San Francisco Doctors Cover All the Bases for Local Pros
By Rob A. Seide
When local athletes and dancers need medical attention, whom do they turn to? Orthopedic physicians at Sutter Health’s CPMC.
Allan Pont, M.D. has been the team physician for the Oakland A’s since 1984. In 2011, Jon Dickinson, M.D. became the team orthopedist and is now in his second year. Previously, Dickinson spent eight years working with the Golden State Warriors basketball team. He attends half of the 82 A’s home games seated mostly in the dugout or field seats. “I played baseball in college, so I’m a big fan!” he explains.
Not surprisingly, in addition to ankle sprains, muscle strains and pulls, shoulder and elbow injuries are baseball players’ most common complaints. Dickinson says, “The need for professional athletes to perform at high levels is different from the need of the average ‘weekend warrior.’ But essentially we see the same injuries.” Dickinson, who goes to spring training and accompanied the team on a recent trip to Japan, also treats players on visiting teams. After evaluation and diagnosis of a problem, Dickinson says his most important function is to propose a treatment regimen specific to the injury. It is similar to what he does for his post-surgical patients seen in his office. For both, physical rehabilitation is key to recovery, though because most athletes are already in superb physical shape, they rehabilitate faster. They also devote more time to their rehabilitation. “When a player is injured, they undergo several hours of rehab daily, so they can recover quicker than the average person,” says Dickinson.
From Baseball to Ballroom
Richard Gibbs, M.D., was the perfect choice 20 years ago when the San Francisco Ballet selected him to be its supervising physician: Before going to medical school in his 30s, he was a professional dancer. “The first thing I did was call Dr. John Callander, who was a highly respected orthopedist. He helped me establish a medical facility on-site at the ballet. We probably have the most complete program in the country for professional dancers.”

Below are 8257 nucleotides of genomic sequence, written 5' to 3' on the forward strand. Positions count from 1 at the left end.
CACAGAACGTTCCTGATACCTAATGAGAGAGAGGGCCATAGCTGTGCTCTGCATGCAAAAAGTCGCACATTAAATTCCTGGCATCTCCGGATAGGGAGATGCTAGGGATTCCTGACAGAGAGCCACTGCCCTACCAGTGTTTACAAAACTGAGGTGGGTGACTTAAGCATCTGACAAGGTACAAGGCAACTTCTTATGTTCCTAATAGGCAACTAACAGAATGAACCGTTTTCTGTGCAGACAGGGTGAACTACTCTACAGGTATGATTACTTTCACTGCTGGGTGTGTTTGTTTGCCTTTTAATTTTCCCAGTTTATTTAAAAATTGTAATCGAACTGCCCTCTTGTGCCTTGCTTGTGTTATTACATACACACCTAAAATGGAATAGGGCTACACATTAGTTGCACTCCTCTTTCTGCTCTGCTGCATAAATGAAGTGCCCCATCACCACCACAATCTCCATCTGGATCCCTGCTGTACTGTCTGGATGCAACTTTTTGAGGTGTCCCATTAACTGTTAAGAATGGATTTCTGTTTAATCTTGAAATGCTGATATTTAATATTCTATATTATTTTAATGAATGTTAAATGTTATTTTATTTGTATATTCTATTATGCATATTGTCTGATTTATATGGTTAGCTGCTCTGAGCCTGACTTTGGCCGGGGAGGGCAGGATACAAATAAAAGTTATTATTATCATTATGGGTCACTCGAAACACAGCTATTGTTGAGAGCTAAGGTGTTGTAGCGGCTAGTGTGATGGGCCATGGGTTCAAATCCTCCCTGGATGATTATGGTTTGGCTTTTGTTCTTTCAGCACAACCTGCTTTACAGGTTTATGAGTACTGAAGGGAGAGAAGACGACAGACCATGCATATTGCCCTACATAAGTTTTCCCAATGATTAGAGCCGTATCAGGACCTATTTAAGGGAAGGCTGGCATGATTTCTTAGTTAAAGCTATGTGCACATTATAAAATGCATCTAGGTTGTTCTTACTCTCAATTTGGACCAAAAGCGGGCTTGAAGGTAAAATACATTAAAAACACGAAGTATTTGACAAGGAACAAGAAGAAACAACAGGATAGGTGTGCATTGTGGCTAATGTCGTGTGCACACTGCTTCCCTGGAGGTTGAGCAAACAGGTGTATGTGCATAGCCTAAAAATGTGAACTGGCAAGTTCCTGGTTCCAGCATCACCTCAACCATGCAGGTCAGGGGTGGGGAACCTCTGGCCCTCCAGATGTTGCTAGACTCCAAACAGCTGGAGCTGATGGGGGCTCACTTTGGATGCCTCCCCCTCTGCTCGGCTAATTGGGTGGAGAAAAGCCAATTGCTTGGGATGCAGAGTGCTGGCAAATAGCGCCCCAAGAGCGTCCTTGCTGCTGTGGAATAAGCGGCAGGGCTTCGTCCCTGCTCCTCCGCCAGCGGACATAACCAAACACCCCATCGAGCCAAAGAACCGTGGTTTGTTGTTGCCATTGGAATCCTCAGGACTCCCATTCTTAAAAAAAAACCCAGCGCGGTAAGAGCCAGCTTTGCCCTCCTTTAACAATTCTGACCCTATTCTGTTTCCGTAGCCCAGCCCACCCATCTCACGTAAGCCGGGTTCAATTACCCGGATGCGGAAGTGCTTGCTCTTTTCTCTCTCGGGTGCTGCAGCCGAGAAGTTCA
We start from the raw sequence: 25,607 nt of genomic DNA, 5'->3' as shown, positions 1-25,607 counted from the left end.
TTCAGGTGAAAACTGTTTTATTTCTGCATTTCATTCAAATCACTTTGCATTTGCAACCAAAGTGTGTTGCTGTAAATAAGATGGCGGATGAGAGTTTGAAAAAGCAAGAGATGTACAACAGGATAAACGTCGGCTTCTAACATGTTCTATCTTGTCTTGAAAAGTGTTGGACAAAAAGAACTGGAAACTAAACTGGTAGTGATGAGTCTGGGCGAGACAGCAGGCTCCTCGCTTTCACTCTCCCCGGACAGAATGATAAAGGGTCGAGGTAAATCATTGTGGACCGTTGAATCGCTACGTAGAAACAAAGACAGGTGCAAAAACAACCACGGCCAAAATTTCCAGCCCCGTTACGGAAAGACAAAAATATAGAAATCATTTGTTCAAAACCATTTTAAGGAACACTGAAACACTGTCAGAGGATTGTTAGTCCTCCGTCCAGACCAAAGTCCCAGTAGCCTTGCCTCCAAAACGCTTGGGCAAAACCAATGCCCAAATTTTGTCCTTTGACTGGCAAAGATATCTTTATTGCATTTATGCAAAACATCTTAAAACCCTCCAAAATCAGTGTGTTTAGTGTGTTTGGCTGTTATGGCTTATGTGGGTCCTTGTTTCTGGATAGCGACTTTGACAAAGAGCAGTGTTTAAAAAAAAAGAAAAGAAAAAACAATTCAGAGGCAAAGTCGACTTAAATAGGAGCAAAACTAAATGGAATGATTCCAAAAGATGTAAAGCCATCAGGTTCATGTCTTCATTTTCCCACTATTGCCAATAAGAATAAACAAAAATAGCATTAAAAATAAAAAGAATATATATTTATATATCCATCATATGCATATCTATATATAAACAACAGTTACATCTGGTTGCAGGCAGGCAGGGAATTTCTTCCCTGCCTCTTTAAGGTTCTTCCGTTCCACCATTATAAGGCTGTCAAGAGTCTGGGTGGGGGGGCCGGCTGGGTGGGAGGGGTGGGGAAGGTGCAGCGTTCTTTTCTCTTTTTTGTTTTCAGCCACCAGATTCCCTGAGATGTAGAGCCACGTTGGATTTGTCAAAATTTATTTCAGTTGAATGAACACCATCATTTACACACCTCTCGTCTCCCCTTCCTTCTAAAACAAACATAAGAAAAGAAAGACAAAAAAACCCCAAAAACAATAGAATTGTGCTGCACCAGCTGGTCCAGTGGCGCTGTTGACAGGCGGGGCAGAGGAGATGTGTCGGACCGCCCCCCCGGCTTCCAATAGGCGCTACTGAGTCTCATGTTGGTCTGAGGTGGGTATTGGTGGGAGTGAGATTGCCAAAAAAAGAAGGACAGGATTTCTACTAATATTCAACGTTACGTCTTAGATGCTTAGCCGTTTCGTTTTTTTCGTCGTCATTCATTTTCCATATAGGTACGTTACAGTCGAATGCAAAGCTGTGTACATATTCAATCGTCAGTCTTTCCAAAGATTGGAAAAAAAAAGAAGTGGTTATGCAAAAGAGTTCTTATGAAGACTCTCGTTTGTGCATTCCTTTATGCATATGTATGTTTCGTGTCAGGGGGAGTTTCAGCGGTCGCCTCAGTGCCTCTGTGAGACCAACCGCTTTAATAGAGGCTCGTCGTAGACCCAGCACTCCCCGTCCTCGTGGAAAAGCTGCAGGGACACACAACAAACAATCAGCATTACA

Dr. Callander, since retired from his own medical practice at CPMC, continues to treat the dancers – as does his son, CPMC orthopedic surgeon Peter Callander, M.D., and members of Peter’s orthopedic medical practice: Keith Donatto, M.D., and Rowan Paul, M.D.
Says Gibbs: “The expertise these physicians bring is invaluable. As you can imagine, foot and ankle injuries are most common among the female dancers because they are ‘on point’ all the time. Keith Donatto has treated every tendonitis you can imagine that might occur in the foot and ankle.”
Not Just for the Pros
Many nonprofessional dancers – those who do it for activity or artistic expression – are among the mostly 20- to 40-year-old patients Donatto treats in his practice. He says, “Dancing is a passionate activity. For professionals, it is their life – so they face their treatment and rehab with that level of determination. It is extremely important for them to get back to dancing as soon as possible. We carry that same mentality back to patients we see in our everyday practice.”
Callander explains, “My job is to deal with tears, swelling and acute injuries of the hips or knees that can be repaired, usually with arthroscopic ACL reconstruction or with partial meniscal repair. Because the dancers are younger, they don’t need joint replacements, although I perform many replacement surgeries on retired dancers.”
Recently, CPMC sports medicine specialist Rowan Paul, M.D., joined this prestigious team. Gibbs says, “Dr. Paul is very up to date on aspects of injuries in sports medicine, especially overuse, which is often the case here at the ballet. He brings a portable ultrasound the size of a briefcase, which is especially helpful in detecting and determining good sites for steroid injection treatment.”
As with treating the Oakland A’s, perhaps the most important part of these physicians’ jobs is making the proper diagnosis, which is where their expertise is especially helpful. Gibbs says, “Without a proper diagnosis, it’s difficult to get a dancer back to dancing because we need to guide the specific rehab needed to be done in physical therapy.”
All these physicians volunteer their time to help local athletes and dancers – no one is paid. “This is a wonderful opportunity for me to help out the arts and something I enjoy because I get to spend my time treating these dancers. We have an amazing troupe – one of the best in the country, if not the world,” proclaims Callander.
For more information on these surgeons and the Joint Replacement Center, go to cpmc.org/jointcare.